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Tyrone Power did not have a fencing stuntman; if he had, he wouldn't have dropped dead of a heart attack in 1958 from consistently lifting a 15 pound sword during a duel with George Sanders' double in Solomon and Sheba.Rathbone considered Power an expert swordsman and said, "Tyrone Power could duel Errol Flynn into a cocked hat."
Touche! I have amended.
Fencing master to the stars, Ralph Faulkner, called Danny Kaye one of the best swordsmen in Hollywood. He tutored Kaye in his performance in THE COURT JESTER.
In his 1995 book, THE ENCYCLOPEDIA OF THE SWORD, Nick Evangelista rates the MARK OF ZORRO duel as "the finest example of movie swordplay Hollywood has ever produced." But although Rathbone called Power "the most agile man with a sword I've ever faced before a camera," former Olympic fencer Richard Cohen, in his 2002 book BY THE SWORD, says Power was often doubled in ZORRO's fencing scenes by Albert Cavens, the son of Belgian swordmaster Fred Cavens, and he's credited as such in other reference books (and on IMDB), though not in the film itself. Rathbone was 48 at the time the ZORRO duel was filmed, and, according to Cohen, the elder Cavens said of him "I doubt that he would do well in competition, but for picture purposes he is better than the best fencer in the world."
Yes, and all those other ridiculous comments come from the first comment, the Cohen book, which is untrue. If you will look at the reviews on Amazon.com, you will see that Cohen's book is riddled with mistakes, and that's one of them. Cohen's knowledge of Hollywood is terrible. And while these errors are supposed to be corrected in subsequent editions - this from the man himself - there haven't been any other editions that I know of.Tyrone Power was taught to fence as a child, as his mother ran a drama school. According to his stand-in, Mike Steckler, whom I just saw at a tribute in Los Angeles, Power always did his own stunts, including swordfights. He dueled in Suez, Mississippi Gambler, Son of Fury, and Solomon and Sheba - you can see his face very clearly.Had he not done so on the set of Solomon and Sheba (while George Sanders was using a stand-in), he might have lived a bit longer.
Agreed. In the early days of Tyrone's career, his stand-in was Tommmy Noonan, a friend of my family's. My folks visited the sets Tommy worked on often and actually saw rehearsals for the Zorro swordfight with Rathbone and Power. The gentleman mentioned in the book by Cohen may well have been the coach. It was not Mamoulian.
I have to say though, fencing aside, my favorite Tyrone Power movie is still NIGHTMARE ALLEY.
Ran my copy of Mark of Zorro duel after reading this. Paused scene immediately after glass in bookcase broken. It is not Tyrone Power's face. Ever thought maybe substitute not because of fencing skill, it takes so much talent to run a sword through a bookcase after putting Rathbone on the defensive, but risk of shards in face and eyes of star. Other scenes from the back are Cavens although I've seen another print that clearly shows Tyrone Power killing Basil Rathbone. Anyway Power clearly demonstrated his mettle in the shots that show him and the other back scenes might have been necessary for visual consistancy.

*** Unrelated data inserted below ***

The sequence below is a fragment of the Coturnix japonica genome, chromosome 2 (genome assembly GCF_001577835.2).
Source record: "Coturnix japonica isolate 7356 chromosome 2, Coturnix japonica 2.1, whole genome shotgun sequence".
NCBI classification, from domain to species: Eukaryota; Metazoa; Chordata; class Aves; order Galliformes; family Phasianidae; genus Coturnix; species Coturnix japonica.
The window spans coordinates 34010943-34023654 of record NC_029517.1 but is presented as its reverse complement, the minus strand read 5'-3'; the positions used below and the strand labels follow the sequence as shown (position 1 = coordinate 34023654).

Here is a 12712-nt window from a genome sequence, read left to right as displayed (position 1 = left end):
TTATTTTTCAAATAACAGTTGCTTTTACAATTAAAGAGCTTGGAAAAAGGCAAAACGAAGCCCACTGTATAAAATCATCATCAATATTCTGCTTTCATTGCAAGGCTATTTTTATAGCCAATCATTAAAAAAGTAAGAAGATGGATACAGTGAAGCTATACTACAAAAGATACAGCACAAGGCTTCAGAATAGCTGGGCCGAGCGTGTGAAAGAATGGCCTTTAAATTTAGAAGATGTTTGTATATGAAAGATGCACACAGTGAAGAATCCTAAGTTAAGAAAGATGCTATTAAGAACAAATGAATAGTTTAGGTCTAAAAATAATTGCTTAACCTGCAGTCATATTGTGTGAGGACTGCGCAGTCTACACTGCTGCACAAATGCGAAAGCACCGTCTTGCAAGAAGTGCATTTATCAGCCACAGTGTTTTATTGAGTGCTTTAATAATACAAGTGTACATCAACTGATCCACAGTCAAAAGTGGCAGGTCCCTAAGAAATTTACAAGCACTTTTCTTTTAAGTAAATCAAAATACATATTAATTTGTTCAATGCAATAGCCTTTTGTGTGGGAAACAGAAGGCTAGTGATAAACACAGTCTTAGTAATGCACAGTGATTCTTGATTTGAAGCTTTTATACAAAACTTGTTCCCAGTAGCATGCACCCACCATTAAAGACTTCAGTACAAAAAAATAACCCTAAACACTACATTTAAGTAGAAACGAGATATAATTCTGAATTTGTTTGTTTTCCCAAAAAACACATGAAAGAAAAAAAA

I would like to clarify my previous statement by saying that noone knows why the substitute of Al Cavens was made but I'm sure Tyrone Power could have done all the scenes and it still would have been the best fencing scene. Now that everyone involved is dead we'll probably never know why it was done.
I guess the fact the debate continues- about a film that's nearly 70 years old - is a testament to how memorable that scene is, whoever it may be in individual shots.
"consistently lifting a 15 pound sword"The specific weight of steel is 7850 kg per cubic meter. Assume an Oakeshott type XI sword.Common width, 4.5 cm. The average thickness is hard to estimate. Assume about 2,5 mm average based on what published measurements there are. So 11.25 10-5 square meters cross section.Assume a disc pommel. 5cm across, 2 cm thick gives 294 grams, a cross of 1 cm square and 20 cm long another 157 gr, 50 gr extra for the grip material. All told about one pound for the grip.So, that's one pound off for the grip, leaving 14. Now, let's calculate how much sword-blade you'd need per pound. For a weight of a kilo, we get 1kg/(7850kg/m3)/(11.2510-5m2). But, a pound isn't a kilo. So, we recalculate to multiply the above, which turn out to be 111.2, with the difference for a pound, 0.454 kilos, and we arrive at 50.4848cm.14 pounds multiplied by 50.4848cm per pound makes for 706cm. So, a 15 pound sword equates to about 7 meters of blade length, or if you prefer, 278 inches, or 23 feet and change.So, tell me, HOW many 23 feet swords were they running around with in the movie?None, you say? Yeah. Please don't perpetuate and repeat absolutely stupid shit, ok?
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